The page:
What is so terrible about parking meters in downtown Ventura? (“Parking meter initiative invalid, court finds,” News, 8/25) Every other beach town up and down the coast has meters, and I just can’t see tourists avoiding our downtown because of them.

When I go downtown for breakfast or a drink at the Watermark, I can now find a space on Main Street or one of the side streets nearby. That’s easily worth a couple of bucks because, before there were meters, I rarely found a good spot.

Turns out the ballot initiative to remove the parking meters, Measure J, was declared illegal by a Ventura County judge. In his ruling, Judge Mark Borrell found that Measure J’s proponents should have used a referendum, not a ballot initiative.

I’m happy to pay for a good parking spot, and if I can’t find a space on the streets, I know there is still plenty of room in garages and lots around downtown, and those parking spaces are free. In fact, I think I read that 90 percent of the spaces downtown are still free.

I also understand that fees from the meters pay for additional police patrols and Wi-Fi service throughout downtown. Those seem like sound investments if we want to keep our downtown as vibrant as it has been for the last decade.

I’m glad Measure J was nullified before it reached the November ballot because I think it likely would have had negative effects on what has become a nice place for a night out or a cup of coffee and the Sunday paper.

Brett Becker
Ventura

The glaring hypocrisy
We stand at the 10th Anniversary of the 9/11 acts of terrorism.  Since I don’t wish to add to the overhyping of the day, I will refrain from comments on the tragedy itself, where I was, what I was doing, etc.  Everyone has their own stories about that day, and probably has no interest in mine.

I do intend to make a comment about how this day has been hijacked and misused by many in this country.

Many — if not most — people on the right of the political spectrum have used the aftermath of 9/11 have used that day to justify a wide range of despicable and horrific acts. From the Patriot Act to “enhanced interrogation” to suspension of habeas corpus to warrantless wiretaps. 

But that seems to be the biggest problem with people on the right: they are all about symbols, and not at all about substance behind the symbols.

Consider: a large percentage of political archconservatives (and so-called “libertarians,” who are really just Ayn Rand-worshiping Objectivist drones who are so brainwashed that the Kool-Aid could drink them) tend to be evangelical Christians. Evangelicals are an outgrowth of the Calvinist tradition, which holds that all one must do to attain eternal reward is believe and profess Christianity. It requires no particularly moral actions, and even forgives actions that most human beings would find atrocious, if the Christian only confesses that Jesus is the Savior. Oh, that and wearing a big obnoxious cross or chrome fish on one’s car, so all the world can SEE how righteous you are.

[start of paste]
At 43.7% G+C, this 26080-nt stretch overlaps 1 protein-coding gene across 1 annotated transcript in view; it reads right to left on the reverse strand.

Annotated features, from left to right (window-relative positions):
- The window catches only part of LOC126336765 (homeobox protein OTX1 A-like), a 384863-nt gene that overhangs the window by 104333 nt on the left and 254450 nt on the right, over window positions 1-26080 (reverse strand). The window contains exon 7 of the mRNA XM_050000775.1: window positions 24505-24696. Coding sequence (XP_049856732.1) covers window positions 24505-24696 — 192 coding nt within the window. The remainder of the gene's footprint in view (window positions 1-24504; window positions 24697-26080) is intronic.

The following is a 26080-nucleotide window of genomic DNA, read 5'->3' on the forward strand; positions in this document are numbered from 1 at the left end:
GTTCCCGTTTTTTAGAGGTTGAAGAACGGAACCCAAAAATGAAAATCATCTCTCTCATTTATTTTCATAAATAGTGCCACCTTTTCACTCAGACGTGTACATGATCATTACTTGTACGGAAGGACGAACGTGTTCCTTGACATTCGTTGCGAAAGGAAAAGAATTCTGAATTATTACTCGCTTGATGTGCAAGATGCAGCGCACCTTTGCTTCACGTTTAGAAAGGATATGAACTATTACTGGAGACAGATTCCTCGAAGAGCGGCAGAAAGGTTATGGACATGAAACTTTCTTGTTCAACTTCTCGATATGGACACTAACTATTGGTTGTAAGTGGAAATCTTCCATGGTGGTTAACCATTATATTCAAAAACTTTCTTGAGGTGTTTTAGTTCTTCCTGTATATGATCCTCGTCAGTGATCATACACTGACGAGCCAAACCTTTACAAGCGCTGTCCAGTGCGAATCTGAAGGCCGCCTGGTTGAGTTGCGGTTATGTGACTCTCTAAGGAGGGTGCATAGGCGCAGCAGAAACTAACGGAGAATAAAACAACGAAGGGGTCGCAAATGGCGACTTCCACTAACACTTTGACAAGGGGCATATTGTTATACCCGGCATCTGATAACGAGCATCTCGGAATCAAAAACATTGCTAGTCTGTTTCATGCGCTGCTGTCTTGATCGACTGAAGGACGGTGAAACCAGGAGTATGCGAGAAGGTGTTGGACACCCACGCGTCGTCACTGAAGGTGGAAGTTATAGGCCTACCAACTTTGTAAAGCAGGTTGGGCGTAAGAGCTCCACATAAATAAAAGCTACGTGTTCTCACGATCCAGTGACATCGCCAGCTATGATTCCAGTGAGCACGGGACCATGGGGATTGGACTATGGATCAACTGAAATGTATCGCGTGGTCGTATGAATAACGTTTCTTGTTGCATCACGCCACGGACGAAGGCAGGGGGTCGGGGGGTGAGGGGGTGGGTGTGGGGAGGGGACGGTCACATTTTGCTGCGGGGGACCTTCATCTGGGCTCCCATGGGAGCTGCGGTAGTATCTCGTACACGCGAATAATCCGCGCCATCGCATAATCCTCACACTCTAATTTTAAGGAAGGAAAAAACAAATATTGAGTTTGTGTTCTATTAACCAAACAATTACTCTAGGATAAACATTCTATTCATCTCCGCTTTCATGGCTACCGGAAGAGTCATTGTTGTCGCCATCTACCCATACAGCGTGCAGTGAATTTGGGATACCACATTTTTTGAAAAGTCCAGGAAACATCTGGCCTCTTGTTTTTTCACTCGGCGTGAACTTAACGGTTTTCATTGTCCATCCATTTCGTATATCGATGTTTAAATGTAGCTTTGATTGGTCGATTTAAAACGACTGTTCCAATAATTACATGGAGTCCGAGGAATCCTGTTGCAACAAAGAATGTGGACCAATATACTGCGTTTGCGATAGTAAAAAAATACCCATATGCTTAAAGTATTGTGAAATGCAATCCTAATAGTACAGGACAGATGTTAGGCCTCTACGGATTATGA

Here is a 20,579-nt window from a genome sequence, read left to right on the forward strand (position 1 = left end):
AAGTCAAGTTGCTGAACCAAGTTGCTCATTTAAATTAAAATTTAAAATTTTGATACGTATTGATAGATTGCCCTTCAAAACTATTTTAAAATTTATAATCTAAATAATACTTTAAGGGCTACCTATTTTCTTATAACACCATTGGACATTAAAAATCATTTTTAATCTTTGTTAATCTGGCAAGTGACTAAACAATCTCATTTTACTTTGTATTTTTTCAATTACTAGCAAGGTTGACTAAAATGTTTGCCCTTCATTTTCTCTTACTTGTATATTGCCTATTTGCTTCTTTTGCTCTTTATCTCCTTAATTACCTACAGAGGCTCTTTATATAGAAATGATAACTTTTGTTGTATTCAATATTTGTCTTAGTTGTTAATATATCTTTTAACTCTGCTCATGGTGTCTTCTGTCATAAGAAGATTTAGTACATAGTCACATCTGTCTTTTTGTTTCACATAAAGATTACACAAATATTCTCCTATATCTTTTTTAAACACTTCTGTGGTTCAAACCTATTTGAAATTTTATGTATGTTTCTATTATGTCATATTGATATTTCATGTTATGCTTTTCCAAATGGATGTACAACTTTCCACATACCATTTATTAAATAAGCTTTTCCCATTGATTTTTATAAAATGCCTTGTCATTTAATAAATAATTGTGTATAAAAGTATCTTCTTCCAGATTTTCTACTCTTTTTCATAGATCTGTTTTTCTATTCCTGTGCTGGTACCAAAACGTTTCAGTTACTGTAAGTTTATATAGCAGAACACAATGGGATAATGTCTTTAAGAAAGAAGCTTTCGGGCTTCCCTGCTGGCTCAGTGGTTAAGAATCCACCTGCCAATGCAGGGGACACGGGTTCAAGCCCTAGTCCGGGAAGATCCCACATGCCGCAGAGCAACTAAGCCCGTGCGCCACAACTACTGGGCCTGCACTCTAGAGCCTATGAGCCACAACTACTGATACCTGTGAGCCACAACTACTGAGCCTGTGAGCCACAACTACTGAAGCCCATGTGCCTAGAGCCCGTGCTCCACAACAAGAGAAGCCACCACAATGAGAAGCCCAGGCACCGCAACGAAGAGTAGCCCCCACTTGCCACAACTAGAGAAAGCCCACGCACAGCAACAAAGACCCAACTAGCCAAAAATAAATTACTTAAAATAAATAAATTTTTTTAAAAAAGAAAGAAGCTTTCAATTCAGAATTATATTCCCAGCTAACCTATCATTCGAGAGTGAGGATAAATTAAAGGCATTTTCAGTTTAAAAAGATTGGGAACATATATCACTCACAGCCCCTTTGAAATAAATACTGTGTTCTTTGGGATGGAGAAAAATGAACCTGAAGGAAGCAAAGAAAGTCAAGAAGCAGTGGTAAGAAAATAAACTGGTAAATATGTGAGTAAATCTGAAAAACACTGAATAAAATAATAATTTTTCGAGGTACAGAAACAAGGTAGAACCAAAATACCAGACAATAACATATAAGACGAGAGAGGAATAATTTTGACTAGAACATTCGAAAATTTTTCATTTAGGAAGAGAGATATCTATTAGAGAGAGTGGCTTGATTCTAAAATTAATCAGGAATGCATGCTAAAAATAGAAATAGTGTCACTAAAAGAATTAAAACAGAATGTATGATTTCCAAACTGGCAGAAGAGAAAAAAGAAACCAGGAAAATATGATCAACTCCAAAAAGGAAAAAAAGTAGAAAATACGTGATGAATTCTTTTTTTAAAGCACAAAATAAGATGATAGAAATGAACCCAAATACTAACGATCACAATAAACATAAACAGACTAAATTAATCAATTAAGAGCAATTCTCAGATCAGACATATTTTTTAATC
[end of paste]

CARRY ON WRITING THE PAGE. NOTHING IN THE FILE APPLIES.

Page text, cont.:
So it is not unexpected that religious conservatives would also adopt other ideologies that are just as morally shallow and bankrupt. The “patriotism” exhibited by the vast majority of right-wingers requires no more personal sacrifice than mounting a big American flag on one’s car. And even then, the flag is usually tattered and displayed after dark, in clear violation of the U.S. Flag Code. (Homework for conservatives — look up the definitions for “patriotism,” “nationalism” and “jingoism,” then tell me why I should consider you anything other than jingoistic, nationalistic pseudo-patriots.)

But that is the crux of the problem. Conservatism requires that a person have a very minimal level of self-awareness, and a generous dash of hypocrite. They “love America,” yet seem to hate large segments of the American populace and do everything they can to destroy the rights that have made America unique. They want to “protect the Constitution” when Democratic Party officials are in office, yet stand silently by for eight years when a radical right administration uses the Constitution as toilet paper. They want “big government out of our lives” yet support the intrusive legislating of morality, from marriage rights to abortion to zoning of adult businesses. They drone on and on about “family values” and supported the impeachment of President Bill Clinton, yet have not pressed for the resignation of Sen. David Vitter, a member of their own party who admittedly engaged the services of prostitutes (and who apparently likes “diaper play”).

In short, right-wingers have one set of standards for themselves, and a much higher set that they insist everyone else live by.

Sorry conservatives, your time is past, and 75 percent of the country is sick of you.  If you don’t get that now, you will next November.

Tom Becham
Ventura